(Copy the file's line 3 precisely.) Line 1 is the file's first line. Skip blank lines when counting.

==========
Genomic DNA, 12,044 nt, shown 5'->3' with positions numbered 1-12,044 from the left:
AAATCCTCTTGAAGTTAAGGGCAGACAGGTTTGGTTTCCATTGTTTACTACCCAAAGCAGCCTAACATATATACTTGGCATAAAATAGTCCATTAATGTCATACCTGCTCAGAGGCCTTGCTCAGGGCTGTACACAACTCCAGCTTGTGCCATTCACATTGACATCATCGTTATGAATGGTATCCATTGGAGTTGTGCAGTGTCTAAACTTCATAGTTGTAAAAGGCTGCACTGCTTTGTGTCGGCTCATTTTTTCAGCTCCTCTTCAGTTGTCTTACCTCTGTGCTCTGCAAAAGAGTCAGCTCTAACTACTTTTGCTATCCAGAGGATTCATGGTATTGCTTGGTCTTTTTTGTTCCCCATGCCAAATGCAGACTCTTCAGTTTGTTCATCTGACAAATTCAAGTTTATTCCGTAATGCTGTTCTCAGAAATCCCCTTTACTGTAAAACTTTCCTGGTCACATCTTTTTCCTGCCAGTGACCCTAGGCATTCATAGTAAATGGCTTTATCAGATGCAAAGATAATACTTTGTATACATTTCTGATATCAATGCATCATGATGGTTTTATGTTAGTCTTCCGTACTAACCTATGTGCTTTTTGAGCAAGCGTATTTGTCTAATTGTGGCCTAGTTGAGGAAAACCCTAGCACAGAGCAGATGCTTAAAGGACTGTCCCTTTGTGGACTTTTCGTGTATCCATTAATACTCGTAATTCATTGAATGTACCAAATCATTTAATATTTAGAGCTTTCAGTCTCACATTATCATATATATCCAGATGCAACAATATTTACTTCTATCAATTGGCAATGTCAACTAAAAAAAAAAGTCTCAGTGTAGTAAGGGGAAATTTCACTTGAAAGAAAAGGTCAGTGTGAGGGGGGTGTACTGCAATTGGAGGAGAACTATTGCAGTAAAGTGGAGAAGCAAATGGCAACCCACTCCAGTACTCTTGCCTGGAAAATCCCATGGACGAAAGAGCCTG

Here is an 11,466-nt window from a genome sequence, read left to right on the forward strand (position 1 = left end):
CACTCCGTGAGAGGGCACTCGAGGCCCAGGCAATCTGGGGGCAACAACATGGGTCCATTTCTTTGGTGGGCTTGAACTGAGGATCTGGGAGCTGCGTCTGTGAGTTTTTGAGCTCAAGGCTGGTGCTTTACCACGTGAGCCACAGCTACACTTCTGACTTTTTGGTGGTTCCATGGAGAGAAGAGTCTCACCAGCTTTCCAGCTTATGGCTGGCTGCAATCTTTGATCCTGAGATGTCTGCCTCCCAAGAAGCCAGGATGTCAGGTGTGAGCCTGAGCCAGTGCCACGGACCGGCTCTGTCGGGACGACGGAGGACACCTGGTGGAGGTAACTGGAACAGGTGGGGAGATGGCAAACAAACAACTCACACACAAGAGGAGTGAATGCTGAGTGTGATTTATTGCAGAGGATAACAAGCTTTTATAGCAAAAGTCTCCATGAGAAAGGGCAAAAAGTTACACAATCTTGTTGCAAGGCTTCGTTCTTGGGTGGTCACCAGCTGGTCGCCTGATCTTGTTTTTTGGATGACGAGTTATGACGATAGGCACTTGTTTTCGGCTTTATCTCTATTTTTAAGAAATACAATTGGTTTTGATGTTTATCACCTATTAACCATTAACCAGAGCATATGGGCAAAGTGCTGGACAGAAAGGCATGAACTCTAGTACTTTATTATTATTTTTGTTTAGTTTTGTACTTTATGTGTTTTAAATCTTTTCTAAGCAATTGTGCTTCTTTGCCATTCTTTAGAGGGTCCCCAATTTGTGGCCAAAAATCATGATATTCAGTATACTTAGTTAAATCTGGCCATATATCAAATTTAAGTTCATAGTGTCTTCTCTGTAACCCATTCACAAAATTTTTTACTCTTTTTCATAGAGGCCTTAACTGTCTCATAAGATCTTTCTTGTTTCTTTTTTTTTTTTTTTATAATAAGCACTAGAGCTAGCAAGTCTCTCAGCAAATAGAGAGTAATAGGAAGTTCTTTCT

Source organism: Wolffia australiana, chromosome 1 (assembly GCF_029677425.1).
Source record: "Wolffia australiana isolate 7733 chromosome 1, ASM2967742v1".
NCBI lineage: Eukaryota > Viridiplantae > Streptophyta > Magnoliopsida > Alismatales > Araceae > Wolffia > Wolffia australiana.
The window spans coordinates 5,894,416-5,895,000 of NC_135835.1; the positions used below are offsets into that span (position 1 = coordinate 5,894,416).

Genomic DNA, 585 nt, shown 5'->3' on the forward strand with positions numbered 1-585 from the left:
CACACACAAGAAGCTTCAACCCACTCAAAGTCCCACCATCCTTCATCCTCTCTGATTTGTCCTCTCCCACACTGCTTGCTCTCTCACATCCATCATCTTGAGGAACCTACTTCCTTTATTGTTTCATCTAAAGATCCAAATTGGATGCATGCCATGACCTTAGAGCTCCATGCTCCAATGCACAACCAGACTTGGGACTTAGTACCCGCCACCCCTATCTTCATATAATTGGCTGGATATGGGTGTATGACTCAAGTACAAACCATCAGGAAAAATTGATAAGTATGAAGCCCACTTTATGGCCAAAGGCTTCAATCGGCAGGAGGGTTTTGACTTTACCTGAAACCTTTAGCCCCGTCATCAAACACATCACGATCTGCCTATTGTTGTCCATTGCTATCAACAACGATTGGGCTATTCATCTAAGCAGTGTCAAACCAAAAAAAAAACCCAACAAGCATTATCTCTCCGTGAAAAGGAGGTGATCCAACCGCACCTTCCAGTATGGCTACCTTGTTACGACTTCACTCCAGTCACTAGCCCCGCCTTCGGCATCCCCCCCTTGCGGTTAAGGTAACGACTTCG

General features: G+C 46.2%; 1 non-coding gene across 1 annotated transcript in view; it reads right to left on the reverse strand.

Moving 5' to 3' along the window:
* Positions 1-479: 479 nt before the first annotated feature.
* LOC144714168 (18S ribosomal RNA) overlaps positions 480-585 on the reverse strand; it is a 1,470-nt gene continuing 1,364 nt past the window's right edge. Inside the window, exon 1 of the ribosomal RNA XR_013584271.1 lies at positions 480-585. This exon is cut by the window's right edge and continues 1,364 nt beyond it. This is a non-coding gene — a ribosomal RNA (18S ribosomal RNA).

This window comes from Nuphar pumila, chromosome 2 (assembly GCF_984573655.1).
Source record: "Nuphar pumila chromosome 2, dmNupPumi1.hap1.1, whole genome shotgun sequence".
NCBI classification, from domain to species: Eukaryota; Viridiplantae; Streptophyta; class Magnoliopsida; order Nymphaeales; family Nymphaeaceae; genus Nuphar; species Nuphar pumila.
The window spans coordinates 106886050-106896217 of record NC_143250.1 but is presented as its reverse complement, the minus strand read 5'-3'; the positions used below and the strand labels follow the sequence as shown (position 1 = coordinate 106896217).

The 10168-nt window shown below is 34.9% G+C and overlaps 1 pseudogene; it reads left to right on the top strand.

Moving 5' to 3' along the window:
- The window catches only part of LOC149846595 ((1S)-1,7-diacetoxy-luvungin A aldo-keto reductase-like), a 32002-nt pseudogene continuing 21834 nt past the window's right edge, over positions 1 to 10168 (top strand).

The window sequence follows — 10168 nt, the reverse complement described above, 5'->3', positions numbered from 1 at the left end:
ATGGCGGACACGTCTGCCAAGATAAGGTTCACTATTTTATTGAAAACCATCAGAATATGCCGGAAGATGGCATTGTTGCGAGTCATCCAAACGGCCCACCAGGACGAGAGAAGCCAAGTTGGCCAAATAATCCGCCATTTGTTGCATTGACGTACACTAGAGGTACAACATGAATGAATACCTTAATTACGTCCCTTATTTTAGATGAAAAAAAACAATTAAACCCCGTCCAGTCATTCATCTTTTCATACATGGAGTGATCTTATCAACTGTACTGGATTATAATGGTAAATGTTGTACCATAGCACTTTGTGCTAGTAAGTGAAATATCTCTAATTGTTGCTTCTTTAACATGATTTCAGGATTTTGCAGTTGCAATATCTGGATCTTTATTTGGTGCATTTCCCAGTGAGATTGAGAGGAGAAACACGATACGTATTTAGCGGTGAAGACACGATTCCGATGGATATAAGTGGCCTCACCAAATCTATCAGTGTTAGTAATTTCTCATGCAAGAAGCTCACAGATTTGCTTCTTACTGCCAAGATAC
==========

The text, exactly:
Here is an 11,466-nt window from a genome sequence, read left to right on the forward strand (position 1 = left end):